Flophouse owner Paul (Marlon Brando) stands under a raised railway line in Paris and swears at the top of his voice as the train goes overhead, then continues his walk. A young woman, Jeanne (Maria Schneider) passes him and gives him a concerned glance, then walks on, but he ends up going in the same direction as she is until they reach an apartment block in Passy. Jeanne has trouble getting the keys to her new place from the landlady, but once she does she finds that Paul is already in there, and wonders what his motives are. They exchange a few words, not really communicating, and then suddenly they are having sex...
So begins one of the most controversial films of all time, which back in the early seventies was also possibly the most famous film of the era - or perhaps notorious would be a better description. It was the sexually explicit scenes and language which triggered that reaction, and director Bernardo Betolucci's work found itself widely banned or at least censored - he was even prosecuted in his native Italy for creating an obscenity, and was legally punished as a result. Watching it now, after all the films it paved the way for, you may wonder what the fuss was about, and much of the discussion on Last Tango in Paris is less about its racy scenes and more about whether it is incredibly boring or not.
Love it or loathe it, for decades this was the movie that most people thought of when the subject of European art film came up, as it fit the bill in so many ways. Pretentious, pushing the envelope of what was acceptable on the big screen, impenetrable to many, and with grand, actorly performances that were the height of self-indulgence in the view of quite a few who caught it, here was the quintessential work of its type. The fact that it was Brando starring, one of the most divisive thespians of the twentieth century, only added to the publicity, being in some eyes the equivalent of a major celebrity appearing in a pornographic movie even though there was no hardcore element in the whole of the running time.
It did him no harm in the long run, as it changed no one's mind one way or the other, simply confirmed whatever you already thought about his style, but for his co-star Schneider, it was both the best thing that had happened to her career, and the worst thing. She never recovered from being in Last Tango, suffering crippling embarrassment and eventual mental breakdown for her newfound and lasting fame, and all because of one scene. As the film's main plot revolves around Paul and Jeanne remaining anonymous as they conduct their affair, Paul feels he can get away with all sorts with her, and so the sodomy sequence with its ominous line "Go get the butter" plays out in circumstances that would be absurd if Schneider were not visibly upset about the whole thing.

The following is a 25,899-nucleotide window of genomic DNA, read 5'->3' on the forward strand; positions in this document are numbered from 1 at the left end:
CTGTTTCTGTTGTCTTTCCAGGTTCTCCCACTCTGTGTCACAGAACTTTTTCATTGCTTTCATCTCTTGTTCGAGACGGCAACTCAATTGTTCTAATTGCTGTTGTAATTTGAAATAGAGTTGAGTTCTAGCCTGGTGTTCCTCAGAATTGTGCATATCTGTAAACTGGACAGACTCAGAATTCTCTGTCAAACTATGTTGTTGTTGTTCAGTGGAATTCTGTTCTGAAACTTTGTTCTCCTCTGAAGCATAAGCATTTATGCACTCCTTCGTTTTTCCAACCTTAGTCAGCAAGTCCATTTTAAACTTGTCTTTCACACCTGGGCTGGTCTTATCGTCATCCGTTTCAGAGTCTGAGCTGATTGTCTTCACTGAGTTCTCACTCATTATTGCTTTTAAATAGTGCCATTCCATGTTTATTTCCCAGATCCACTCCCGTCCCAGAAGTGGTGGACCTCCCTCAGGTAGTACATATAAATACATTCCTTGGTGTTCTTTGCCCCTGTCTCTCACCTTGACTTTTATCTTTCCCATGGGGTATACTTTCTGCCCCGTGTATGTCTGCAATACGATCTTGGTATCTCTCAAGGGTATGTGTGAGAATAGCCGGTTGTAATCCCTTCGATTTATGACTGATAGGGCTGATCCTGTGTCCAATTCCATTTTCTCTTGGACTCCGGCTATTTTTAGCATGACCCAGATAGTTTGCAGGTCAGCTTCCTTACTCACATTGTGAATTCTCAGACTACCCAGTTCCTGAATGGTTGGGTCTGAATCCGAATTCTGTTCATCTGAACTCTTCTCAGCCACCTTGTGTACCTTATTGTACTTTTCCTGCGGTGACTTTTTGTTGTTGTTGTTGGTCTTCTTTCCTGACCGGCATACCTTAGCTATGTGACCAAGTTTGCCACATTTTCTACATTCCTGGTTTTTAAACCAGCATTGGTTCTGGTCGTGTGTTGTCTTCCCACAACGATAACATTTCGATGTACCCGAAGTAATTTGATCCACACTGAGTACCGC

Nevertheless, ever since then she was associated with it, and laboured under that with people insulting her in the street at the time, and suffering snidey references to a certain dairy product forever after. Actually, this part overshadowed the more emotional side of the story, as Jeanne is working out her feelings with filmmaker fiancé Tom (Jean-Pierre Léaud) who Bertolucci had the cheek to depict as a pretentious New Wave director, with the scene in the Metro where she accuses him of raping her with his film (of which she is the reluctant star) uncomfortably close to Schneider's real life regard of both Bertolucci and Brando. Perhaps she would have far preferred to be remembered for being the woman who made permed hair popular for the next ten years instead of the attention she otherwise had to bear.
As for her co-star, who at times looks less like the lead character thanks to the film's obvious enchantment with Schneider, Paul is shellshocked by the recent, and messy, suicide of his wife. This leads to what by all rights should have been the most celebrated scene, where Brando improvised his character's grief over the dead body of the wife, a rare moment when he seems sincere and not suppressing the smirk that plays over his face during the rest of the drama. No matter that Schneider was underrated for her portrait of a confused young woman the film barely understands, Brando's formidable charisma was not to be undervalued, even if he was well into his phase of denigrating his talents. So much so that he claimed not only did he not know what this was about, but neither did Bertolucci; aside from the obvious, it was the usual clichés of a doomed relationship made modern by its giddiness of the new permissiveness. Silly, not as affecting as it thinks it is, with long stretches of restlessness, Last Tango nevertheless had some rough spark that kept it in the memory. Music by Gato Barbieri, heavy on the saxophone.